When you think of poetry, what comes to mind?
Maybe it’s Robert Frost making trivial choices sound important, or Emily Dickinson giving voice to alienation, or Edgar Allan Poe writing his creepy love to his so-much-younger cousin/wife.
Generally speaking—to the extent we think about poetry at all—Americans tend to think of it as something a handful of dead people did in order to make our high school English classes slightly more dull and confusing. But there is another strain of poetry that doesn’t feel so buried in the past–a form that was pioneered by people who are still alive and that’s still thriving.
Golden Buzzer: Brandon Leake Makes AGT History With Powerful Poetry – America’s Got Talent 2020
Spoken word poetry—also known as slam poetry—isn’t written to be read alone in a quiet room, but to be performed. A compelling amalgam of rap, stand-up comedy, and personal essay that plays with rhyme, wordplay and poetic forms, spoken word found it’s footing in the Lower East Side of New York City in the 1970s and ’80s at the Nuyorican Poets Cafe; it was made famous in the early 2000s by HBO’s Def Poetry Jam.
The form is still thriving on college campuses across the country, especially among young Black and Latinx poets who have found the emotive power of spoken word well-suited to expressing experiences of heritage, oppression, and triumph.
It’s a form that lends itself to serious topics and deeply personal disclosure, which sounds at odds with the tone of a lighthearted show like America’s Got Talent, which more often celebrates ventriloquists, magicians, dancers, singers, adorable children, and performing pets. It’s not the kind of forum where you would typically expect to find—for instance—a moving perspective on the killings of Ahmaud Arbery, George Floyd, and Breonna Taylor. But 2020 has been anything but a typical year…
Brandon Leake Performs Heart-Wrenching Spoken Word to His Mother – America’s Got Talent 2020
Back in June, Brandon Leake made his first appearance on the show, performed a moving tribute to his late sister, and received a rare golden buzzer from Howie Mandel—automatically sending him to the quarter finals.
As Mandel put it at the time, “It’s amazing to me that on Season 15 it’s the first time we’re hearing … spoken word. There’s something more raw … No music, no nothing. Just a raw heart beating in front of us. We feel your pain. We feel your love and you moved me to do this.”
With each subsequent performance Leake proved his skill with words, and his ability to translate heavy subjects like the daunting task of fatherhood and the deadly reality of racism in America into compelling and uplifting performances.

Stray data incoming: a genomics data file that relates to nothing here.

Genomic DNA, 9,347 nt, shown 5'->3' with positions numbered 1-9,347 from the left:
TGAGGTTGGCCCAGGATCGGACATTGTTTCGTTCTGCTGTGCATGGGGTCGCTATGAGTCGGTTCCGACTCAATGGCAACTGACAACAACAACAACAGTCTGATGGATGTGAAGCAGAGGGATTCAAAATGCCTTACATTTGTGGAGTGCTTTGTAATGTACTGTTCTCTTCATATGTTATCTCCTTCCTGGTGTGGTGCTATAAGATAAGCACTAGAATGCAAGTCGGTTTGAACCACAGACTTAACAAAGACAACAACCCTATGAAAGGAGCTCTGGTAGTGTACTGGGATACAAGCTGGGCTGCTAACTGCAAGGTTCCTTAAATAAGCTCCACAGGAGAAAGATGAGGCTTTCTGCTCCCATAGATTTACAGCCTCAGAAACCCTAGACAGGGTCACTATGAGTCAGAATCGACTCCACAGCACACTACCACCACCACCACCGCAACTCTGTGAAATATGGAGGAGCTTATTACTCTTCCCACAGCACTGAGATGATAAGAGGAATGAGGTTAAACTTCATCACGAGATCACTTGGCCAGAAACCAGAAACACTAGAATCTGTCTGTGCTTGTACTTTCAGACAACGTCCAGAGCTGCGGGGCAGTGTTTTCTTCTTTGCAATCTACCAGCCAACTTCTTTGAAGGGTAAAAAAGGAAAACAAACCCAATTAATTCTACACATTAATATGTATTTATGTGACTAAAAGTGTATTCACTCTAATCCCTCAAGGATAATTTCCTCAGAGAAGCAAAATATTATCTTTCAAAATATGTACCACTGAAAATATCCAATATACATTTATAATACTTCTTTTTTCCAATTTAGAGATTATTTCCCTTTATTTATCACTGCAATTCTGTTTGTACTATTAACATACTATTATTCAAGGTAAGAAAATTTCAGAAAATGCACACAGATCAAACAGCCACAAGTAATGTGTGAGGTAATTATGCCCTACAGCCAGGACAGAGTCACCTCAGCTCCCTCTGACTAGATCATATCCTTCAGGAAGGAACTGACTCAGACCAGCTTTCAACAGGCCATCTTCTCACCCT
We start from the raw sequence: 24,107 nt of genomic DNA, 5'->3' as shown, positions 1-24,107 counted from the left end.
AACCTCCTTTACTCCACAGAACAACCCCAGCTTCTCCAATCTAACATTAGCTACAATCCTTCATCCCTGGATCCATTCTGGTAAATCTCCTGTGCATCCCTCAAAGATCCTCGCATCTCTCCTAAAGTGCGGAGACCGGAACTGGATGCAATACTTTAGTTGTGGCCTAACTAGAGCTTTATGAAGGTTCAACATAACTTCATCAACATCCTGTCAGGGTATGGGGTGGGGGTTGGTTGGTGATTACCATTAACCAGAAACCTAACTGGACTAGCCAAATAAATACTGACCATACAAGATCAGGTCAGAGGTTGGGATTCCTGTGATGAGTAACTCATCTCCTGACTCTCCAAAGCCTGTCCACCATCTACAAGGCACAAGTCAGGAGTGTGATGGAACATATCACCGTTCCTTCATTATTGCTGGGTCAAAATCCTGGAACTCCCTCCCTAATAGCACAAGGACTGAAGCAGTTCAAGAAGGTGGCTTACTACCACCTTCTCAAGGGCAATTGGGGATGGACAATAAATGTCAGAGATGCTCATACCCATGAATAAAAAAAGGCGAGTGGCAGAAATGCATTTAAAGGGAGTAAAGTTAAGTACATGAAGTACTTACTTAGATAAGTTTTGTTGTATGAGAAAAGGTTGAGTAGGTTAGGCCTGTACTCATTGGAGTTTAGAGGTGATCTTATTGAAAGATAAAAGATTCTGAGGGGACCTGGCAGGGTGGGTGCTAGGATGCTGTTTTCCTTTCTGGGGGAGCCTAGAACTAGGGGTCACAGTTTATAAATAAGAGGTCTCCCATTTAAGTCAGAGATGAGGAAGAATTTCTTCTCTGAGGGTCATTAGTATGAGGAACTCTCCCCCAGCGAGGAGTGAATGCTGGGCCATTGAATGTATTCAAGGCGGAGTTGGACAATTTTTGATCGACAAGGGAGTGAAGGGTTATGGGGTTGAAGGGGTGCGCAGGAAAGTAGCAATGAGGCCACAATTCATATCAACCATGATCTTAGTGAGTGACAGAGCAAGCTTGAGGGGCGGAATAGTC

Then, this week, Brandon Leake went up against two musical acts in the season finale, and the first spoken word artist to ever appear on the show became the season 15 winner. As Leake put it, “This is a huge win for the spoken-word community. For an art form that has not been on the mainstream ever to have a chance to win America’s Got Talent is bigger than anything,”
And he’s definitely right. But does this victory mean that spoken word is finally about to enter the mainstream? Does the fact that an audience of millions of AGT viewers voted for Brandon Leake mean that America loves poetry now?
There’s no doubt that this has raised the profile of spoken word poetry, but anyone who’s hoping that this points to a resurgence of interest in poetry in American culture should probably not hold their breath. While it may turn out that this is the start of a new American love affair with poetry, the only thing we know for sure is that America loves Brandon Leake.
Brandon Leake Delivers Emotional Spoken Word to His Daughter – America’s Got Talent 2020
The 27-year-old is handsome, earnest, and upbeat, with an infectious smile and an approachable demeanor. His talent as a poet and a performer are undeniable, but he’s also just about the best possible ambassador for the spoken word form. He’s serious and political, weaving in touches of humor, powerful imagery, and surprising wordplay, and tying everything back to his Christian faith. Of course America loves him.
So, while it’s hard to say whether this moment will lead to a broader renaissance of performance poetry, we can definitely expect to see more of Brandon Leake in the future.